Leave legacy authentication behind and rebuild trust

November 1 webinar to explore a new model for digital identities.

By David Duncan, VP, Product & Solutions Marketing, Security, CA Technologies

Identities under attack

Security breaches at some of the world’s biggest companies made headlines this year, pushing smart business owners in industries across all sectors to question whether legacy authentication techniques, like usernames and passwords, and storing significant amounts of user privacy data are putting all of them, and us, at significant risk.

For decades, usernames and passwords have been the default method for securing personal information on the web. The approach has been modified over the years— mandating stronger passwords and more frequent password changes—but the underlying approach hasn’t evolved to much more than adding multi factor authentication. You still have to remember your user name and password, and you now need a secondary device accessible for confirmation (like your mobile phone).

Each website that we interact with requires its own unique identification scheme as dictated by that business. As a result, users are left with an untenable situation of having to remember or write down tens or hundreds of logins with different parties and websites they interact with in the digital world – or use the same credentials over and over again which increases the risk of wider spread damage if that password is compromised.   And with each 30 or 90 day period comes another request to change passwords.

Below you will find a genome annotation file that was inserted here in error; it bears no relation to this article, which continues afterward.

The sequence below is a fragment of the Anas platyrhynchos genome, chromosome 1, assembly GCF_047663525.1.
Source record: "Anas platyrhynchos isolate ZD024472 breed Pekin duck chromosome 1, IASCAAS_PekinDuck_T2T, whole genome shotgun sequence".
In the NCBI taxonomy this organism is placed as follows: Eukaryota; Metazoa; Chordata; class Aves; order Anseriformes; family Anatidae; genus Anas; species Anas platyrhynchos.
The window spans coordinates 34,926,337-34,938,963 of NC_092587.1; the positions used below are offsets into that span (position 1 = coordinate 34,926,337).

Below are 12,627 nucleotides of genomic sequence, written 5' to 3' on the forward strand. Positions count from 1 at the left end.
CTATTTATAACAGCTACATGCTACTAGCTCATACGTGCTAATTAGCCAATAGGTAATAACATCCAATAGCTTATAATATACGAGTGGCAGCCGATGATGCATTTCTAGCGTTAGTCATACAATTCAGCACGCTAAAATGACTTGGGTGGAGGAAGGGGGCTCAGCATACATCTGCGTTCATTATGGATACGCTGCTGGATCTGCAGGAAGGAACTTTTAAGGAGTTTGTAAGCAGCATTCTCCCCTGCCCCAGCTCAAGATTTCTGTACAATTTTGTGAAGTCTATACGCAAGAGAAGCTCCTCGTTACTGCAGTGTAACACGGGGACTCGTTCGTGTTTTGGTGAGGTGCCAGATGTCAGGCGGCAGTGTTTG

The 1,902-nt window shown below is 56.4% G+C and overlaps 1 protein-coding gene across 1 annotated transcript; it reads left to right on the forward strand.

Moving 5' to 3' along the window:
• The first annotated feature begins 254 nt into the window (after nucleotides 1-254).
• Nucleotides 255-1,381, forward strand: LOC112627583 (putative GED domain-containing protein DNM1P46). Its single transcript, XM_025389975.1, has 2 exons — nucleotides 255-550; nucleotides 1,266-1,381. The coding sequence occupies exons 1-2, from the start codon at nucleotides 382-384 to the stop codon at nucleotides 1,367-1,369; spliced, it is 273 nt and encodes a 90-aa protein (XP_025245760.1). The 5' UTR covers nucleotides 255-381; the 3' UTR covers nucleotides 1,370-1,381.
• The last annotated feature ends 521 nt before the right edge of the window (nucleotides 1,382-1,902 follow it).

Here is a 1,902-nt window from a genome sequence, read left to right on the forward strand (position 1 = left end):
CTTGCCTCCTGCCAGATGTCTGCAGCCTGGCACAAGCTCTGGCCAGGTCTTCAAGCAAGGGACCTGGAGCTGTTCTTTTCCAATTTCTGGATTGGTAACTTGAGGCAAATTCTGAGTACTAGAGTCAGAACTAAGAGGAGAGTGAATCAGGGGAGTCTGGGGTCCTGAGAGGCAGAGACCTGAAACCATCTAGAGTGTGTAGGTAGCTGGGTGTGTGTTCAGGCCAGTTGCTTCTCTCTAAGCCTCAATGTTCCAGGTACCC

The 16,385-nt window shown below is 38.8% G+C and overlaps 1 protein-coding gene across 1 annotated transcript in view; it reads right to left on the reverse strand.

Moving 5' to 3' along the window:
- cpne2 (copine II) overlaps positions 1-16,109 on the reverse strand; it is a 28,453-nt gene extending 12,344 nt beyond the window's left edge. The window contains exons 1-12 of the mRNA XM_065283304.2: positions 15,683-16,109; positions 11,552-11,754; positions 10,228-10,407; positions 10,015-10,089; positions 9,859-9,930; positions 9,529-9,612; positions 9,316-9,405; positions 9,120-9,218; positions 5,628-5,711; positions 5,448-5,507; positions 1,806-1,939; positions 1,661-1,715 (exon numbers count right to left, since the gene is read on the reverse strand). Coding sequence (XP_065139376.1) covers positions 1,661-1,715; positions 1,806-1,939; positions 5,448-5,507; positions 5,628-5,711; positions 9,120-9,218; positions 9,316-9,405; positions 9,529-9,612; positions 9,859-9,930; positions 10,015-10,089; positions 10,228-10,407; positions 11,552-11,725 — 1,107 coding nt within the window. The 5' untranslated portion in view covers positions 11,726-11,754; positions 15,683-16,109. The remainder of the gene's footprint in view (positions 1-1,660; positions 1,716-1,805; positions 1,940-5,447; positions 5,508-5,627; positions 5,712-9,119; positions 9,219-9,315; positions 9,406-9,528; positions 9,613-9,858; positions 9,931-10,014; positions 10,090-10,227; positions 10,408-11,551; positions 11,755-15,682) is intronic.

Look in the mirror and ask yourself, “can I possibly remember all of the passwords that I have?” And with the recent breaches of commercial password vaulting solutions like LastPass, whom can you trust to store your core online credentials? Should user names and passwords go the way of the Dodo bird?

Join us to learn more about a new model of online trust

Please join me for a webinar on November 1 at 1:00 p.m MST where we will talk about a new model of online trust for Identity and Access Management that leverages the hidden markers of your digital DNA to provide attestation and corroboration that you are the authorized party across all of your digital interactions. And how this type of solution can not only improve identity corroboration and reduce fraud, but also help businesses reduce their identity attack surface. We’ll also discuss recent survey results from cyber security professionals about their opinions about the importance of moving away from user names and passwords and how they view the state of online trust.

 

 


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